The Roman satirist Juvenal (60-140AD) suggested that the people long eagerly for two things: bread and circuses. Today's potentates seldom bother with bread but they love circuses. The municipal election this week was one such.
The regime wanted to distract the attention of urban population away from its abject failure of the past three years of interventionist monarchy. Nothing else can explain an electoral farce that was opposed by Maoists, boycotted by political parties, disparaged by international community, sneered at by media, ignored by human rights activists, barely tolerated by the bureaucracy and warily watched by a largely-indifferent population.
That the polls still drew nearly 20 percent of eligible voters (if that indeed is the true turnout) is probably because security personnel outnumbered voters in many booths. The security forces actually had to seek help from the gods in Bhadrakali on 2 February, a day after the first anniversary of the royal-military coup. COAS Pyar Jung Thapa, APF chief Sahabir Thapa, Nepal Police chief Shyam Bhakta Thapa and the NID head Debi Ram Sharma together placated Bhadrakali with animal sacrifice. The next day the supreme commander-in-chief also graced the closing puja. The goddess seems to have heeded their prayers and decided to let the show go on.
The self-congratulatory tone of Kamal Thapa and Keshab Raj Rajbhandari is quite understandable. As Panchayat veterans they know how royal elections work. All that matters is that the command of the chairman has been obeyed.
The seven-party alliance now needs to review its strategy. It must accept that one in every five voters did turn out despite threats to personal safety. The Nepali bourgeois relatively safe in urban clusters is still indifferent to the concerns of democracy, freedom of the press and human rights. Their biggest concern is still whether there is gasoline for their motorcycles and the availability of fresh vegetables. This apathy is a manifestation of the collective failure of the political parties. Unless they tap this dormant force, they can't revive the middle ground in Nepali politics.
The only ones gloating over the futility of municipal polls were the Maoists leaders. They withdrew their weeklong strike call two days in advance saying it has 'achieved its purpose'. Meanwhile their destruction of what remains of Nepal's district towns continues apace. The comrades must realise that they can't bluff their way to Singha Darbar by carefully orchestrated interviews and reckless propaganda. In ten years of Maoist insurgency, hope has been conspicuously absent in all their campaigns. Sowing despair won't take them any further.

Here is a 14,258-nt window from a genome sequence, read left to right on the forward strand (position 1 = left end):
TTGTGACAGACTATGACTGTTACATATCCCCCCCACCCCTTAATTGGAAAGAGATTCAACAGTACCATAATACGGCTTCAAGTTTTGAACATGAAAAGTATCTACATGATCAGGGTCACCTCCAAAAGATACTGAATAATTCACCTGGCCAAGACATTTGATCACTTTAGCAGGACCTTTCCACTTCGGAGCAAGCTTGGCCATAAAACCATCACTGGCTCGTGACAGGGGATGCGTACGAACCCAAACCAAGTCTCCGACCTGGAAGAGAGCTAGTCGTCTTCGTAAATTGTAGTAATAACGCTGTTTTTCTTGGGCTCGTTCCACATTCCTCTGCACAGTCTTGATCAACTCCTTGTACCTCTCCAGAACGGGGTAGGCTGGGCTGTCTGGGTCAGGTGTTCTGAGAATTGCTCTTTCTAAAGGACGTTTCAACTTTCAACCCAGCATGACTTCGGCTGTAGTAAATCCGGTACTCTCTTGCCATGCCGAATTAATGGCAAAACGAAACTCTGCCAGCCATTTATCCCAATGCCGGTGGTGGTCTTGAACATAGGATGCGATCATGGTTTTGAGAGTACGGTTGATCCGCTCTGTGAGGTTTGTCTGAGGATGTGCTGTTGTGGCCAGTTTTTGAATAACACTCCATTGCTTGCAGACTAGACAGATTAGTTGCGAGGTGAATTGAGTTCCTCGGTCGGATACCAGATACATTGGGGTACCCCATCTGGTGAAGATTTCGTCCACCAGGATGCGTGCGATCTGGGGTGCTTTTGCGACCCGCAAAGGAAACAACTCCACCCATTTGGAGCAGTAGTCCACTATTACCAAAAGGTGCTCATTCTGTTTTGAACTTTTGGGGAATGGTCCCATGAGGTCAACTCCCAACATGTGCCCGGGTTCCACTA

For the royal regime, the election by itself wasn't important it just needed to go through the motions of conducting it. In fact it did everything under its power to undermine the credibility of the process by arresting political leaders, human rights activists and independent professionals opposed to the polls. Had it been a political success, it would have been a strategic failure.
Mainstream parties underestimated the determination and influence of an institution as entrenched as the Nepali monarchy and are paying for their miscalculation. Every time a Jitendra Shrestha is murdered by Maoists or a Umesh Thapa is shot by security forces, a hapless, helpless and hopeless Nepali weeps in silence. To turn that apathy into action, to wake up people power through a non-violent movement is the challenge for the political parties.
Parliamentary parties need to accept that the right-of-way in monarchical societies is the preserve of the royalists. To survive in competitive politics, they must stand for those who are left out. The palace may be good at organising circuses. The parties must promise bread, not just democracy.